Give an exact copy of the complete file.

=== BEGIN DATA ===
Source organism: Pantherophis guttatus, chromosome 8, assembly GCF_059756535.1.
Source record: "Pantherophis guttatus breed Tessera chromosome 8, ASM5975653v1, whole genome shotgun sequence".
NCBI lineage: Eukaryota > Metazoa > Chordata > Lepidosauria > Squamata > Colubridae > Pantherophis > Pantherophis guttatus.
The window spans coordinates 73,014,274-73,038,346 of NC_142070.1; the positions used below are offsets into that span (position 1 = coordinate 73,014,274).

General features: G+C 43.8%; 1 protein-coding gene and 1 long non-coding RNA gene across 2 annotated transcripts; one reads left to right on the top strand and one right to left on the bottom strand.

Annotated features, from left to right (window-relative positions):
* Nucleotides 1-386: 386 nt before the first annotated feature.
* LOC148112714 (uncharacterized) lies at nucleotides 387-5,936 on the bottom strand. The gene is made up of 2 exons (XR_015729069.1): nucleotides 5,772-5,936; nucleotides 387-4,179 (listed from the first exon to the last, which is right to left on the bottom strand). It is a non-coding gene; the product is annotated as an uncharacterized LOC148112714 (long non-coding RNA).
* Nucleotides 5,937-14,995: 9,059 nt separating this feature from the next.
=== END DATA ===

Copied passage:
Source organism: Pantherophis guttatus, chromosome 8, assembly GCF_059756535.1.
Source record: "Pantherophis guttatus breed Tessera chromosome 8, ASM5975653v1, whole genome shotgun sequence".
NCBI lineage: Eukaryota > Metazoa > Chordata > Lepidosauria > Squamata > Colubridae > Pantherophis > Pantherophis guttatus.
The window spans coordinates 73,014,274-73,038,346 of NC_142070.1; the positions used below are offsets into that span (position 1 = coordinate 73,014,274).

General features: G+C 43.8%; 1 protein-coding gene and 1 long non-coding RNA gene across 2 annotated transcripts; one reads left to right on the top strand and one right to left on the bottom strand.

Annotated features, from left to right (window-relative positions):
* Nucleotides 1-386: 386 nt before the first annotated feature.
* LOC148112714 (uncharacterized) lies at nucleotides 387-5,936 on the bottom strand. The gene is made up of 2 exons (XR_015729069.1): nucleotides 5,772-5,936; nucleotides 387-4,179 (listed from the first exon to the last, which is right to left on the bottom strand). It is a non-coding gene; the product is annotated as an uncharacterized LOC148112714 (long non-coding RNA).
* Nucleotides 5,937-14,995: 9,059 nt separating this feature from the next.